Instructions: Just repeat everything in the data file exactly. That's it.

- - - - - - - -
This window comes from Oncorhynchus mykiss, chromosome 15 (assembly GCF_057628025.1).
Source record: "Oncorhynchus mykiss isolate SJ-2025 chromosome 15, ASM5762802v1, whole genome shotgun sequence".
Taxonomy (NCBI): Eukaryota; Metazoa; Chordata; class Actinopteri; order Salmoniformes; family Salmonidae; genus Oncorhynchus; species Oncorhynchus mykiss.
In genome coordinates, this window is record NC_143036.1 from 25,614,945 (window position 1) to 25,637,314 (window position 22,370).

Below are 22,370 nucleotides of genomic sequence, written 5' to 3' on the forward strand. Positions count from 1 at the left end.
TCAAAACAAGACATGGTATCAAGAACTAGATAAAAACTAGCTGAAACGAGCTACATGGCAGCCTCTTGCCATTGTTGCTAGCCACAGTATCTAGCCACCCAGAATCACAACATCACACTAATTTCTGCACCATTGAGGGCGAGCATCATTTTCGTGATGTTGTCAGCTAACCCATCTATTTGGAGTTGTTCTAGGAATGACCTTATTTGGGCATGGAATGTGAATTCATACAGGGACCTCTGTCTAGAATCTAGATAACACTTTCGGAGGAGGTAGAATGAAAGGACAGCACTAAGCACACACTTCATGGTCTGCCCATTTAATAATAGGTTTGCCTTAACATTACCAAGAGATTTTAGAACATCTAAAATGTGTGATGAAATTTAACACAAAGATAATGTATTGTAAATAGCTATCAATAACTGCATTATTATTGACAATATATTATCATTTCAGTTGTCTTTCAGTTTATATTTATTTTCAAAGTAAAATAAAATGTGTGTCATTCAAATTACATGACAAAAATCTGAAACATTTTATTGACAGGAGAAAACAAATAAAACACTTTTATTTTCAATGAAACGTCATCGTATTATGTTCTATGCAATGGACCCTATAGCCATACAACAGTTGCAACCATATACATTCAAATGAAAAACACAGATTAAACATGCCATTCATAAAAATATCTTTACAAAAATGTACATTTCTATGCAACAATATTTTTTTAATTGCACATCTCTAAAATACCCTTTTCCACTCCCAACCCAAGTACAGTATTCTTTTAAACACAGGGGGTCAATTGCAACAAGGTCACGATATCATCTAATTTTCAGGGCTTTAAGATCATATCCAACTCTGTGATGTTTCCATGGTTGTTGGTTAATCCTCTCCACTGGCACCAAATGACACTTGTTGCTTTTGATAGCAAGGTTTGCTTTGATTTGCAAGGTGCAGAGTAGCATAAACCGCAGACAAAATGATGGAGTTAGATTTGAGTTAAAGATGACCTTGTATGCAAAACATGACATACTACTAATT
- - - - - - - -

This window comes from Oncorhynchus mykiss, chromosome 15 (assembly GCF_057628025.1).
Source record: "Oncorhynchus mykiss isolate SJ-2025 chromosome 15, ASM5762802v1, whole genome shotgun sequence".
Taxonomy (NCBI): Eukaryota; Metazoa; Chordata; class Actinopteri; order Salmoniformes; family Salmonidae; genus Oncorhynchus; species Oncorhynchus mykiss.
In genome coordinates, this window is record NC_143036.1 from 25,614,945 (window position 1) to 25,637,314 (window position 22,370).

Below are 22,370 nucleotides of genomic sequence, written 5' to 3' on the forward strand. Positions count from 1 at the left end.
TCAAAACAAGACATGGTATCAAGAACTAGATAAAAACTAGCTGAAACGAGCTACATGGCAGCCTCTTGCCATTGTTGCTAGCCACAGTATCTAGCCACCCAGAATCACAACATCACACTAATTTCTGCACCATTGAGGGCGAGCATCATTTTCGTGATGTTGTCAGCTAACCCATCTATTTGGAGTTGTTCTAGGAATGACCTTATTTGGGCATGGAATGTGAATTCATACAGGGACCTCTGTCTAGAATCTAGATAACACTTTCGGAGGAGGTAGAATGAAAGGACAGCACTAAGCACACACTTCATGGTCTGCCCATTTAATAATAGGTTTGCCTTAACATTACCAAGAGATTTTAGAACATCTAAAATGTGTGATGAAATTTAACACAAAGATAATGTATTGTAAATAGCTATCAATAACTGCATTATTATTGACAATATATTATCATTTCAGTTGTCTTTCAGTTTATATTTATTTTCAAAGTAAAATAAAATGTGTGTCATTCAAATTACATGACAAAAATCTGAAACATTTTATTGACAGGAGAAAACAAATAAAACACTTTTATTTTCAATGAAACGTCATCGTATTATGTTCTATGCAATGGACCCTATAGCCATACAACAGTTGCAACCATATACATTCAAATGAAAAACACAGATTAAACATGCCATTCATAAAAATATCTTTACAAAAATGTACATTTCTATGCAACAATATTTTTTTAATTGCACATCTCTAAAATACCCTTTTCCACTCCCAACCCAAGTACAGTATTCTTTTAAACACAGGGGGTCAATTGCAACAAGGTCACGATATCATCTAATTTTCAGGGCTTTAAGATCATATCCAACTCTGTGATGTTTCCATGGTTGTTGGTTAATCCTCTCCACTGGCACCAAATGACACTTGTTGCTTTTGATAGCAAGGTTTGCTTTGATTTGCAAGGTGCAGAGTAGCATAAACCGCAGACAAAATGATGGAGTTAGATTTGAGTTAAAGATGACCTTGTATGCAAAACATGACATACTACTAATT